A Case Study Approach to Chronic Myelogenous Leukemia
Amy Goodrich, MSN, CRNP-AC
From the Johns Hopkins School of Medicine, Kimmel Cancer Center, Baltimore, MD.
The author has no conflicts to disclose.
Correspondence to: Amy Goodrich, MSN, CRNP-AC, Johns Hopkins School of Medicine, Kimmel Cancer Center, 550 North Broadway, Suite 1003 Baltimore, MD 21205. E-mail: firstname.lastname@example.org
J Adv Pract Oncol 2010;1:171–181 |
DOI: 10.6004/jadpro.2010.1.3.3 |
© 2010 Harborside Press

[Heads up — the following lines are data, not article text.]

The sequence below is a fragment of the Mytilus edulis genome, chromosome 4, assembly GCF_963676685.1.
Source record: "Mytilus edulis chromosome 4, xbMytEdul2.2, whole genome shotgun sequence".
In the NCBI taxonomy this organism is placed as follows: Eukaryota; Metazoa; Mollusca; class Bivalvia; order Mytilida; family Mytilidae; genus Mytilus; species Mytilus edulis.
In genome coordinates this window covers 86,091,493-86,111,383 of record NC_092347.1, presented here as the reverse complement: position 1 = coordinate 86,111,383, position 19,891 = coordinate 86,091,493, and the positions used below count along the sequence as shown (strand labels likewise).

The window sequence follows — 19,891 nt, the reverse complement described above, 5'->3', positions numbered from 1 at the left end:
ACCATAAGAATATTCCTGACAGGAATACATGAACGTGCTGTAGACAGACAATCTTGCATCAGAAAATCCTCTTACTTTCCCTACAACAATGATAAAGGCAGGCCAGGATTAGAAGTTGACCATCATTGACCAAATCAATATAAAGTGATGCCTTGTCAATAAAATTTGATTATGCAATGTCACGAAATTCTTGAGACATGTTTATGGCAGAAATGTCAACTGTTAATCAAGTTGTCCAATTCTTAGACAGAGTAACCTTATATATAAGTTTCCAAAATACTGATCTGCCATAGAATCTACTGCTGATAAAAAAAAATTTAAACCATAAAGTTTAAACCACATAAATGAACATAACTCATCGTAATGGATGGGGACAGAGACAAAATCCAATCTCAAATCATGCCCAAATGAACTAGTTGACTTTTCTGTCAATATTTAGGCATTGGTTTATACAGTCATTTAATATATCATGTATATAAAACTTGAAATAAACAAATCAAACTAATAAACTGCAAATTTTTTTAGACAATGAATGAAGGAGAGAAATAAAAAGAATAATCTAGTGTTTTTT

Chronic myelogenous leukemia (CML) is a bone marrow disorder characterized by the translocation of chromosomes 9 and 22. CML typically progresses through three stages: chronic phase, accelerated phase, and blast phase or blast crisis. Treatment options and prognosis for patients with newly diagnosed CML have improved dramatically in the past decade. Today, with first- and second-generation tyrosine kinase inhibitors (TKIs) available, the goal of therapy is 100% survival and a normal quality of life. Currently, there are three TKIs approved by the US Food and Drug Administration for patients with CML: imatinib, dasatinib, and nilotinib. Imatinib is approved for use as first-line therapy in patients with newly diagnosed CML. Nilotinib was recently approved for use as first-line therapy; along with dasatinib, it is also approved for use in patients with imatinib-resistant CML or in those patients who are intolerant of imatinib. Oncology advanced practitioners must understand these agents and their side effects to properly educate patients and their support systems, identify side effects early, intervene promptly, and minimize significant toxicity.
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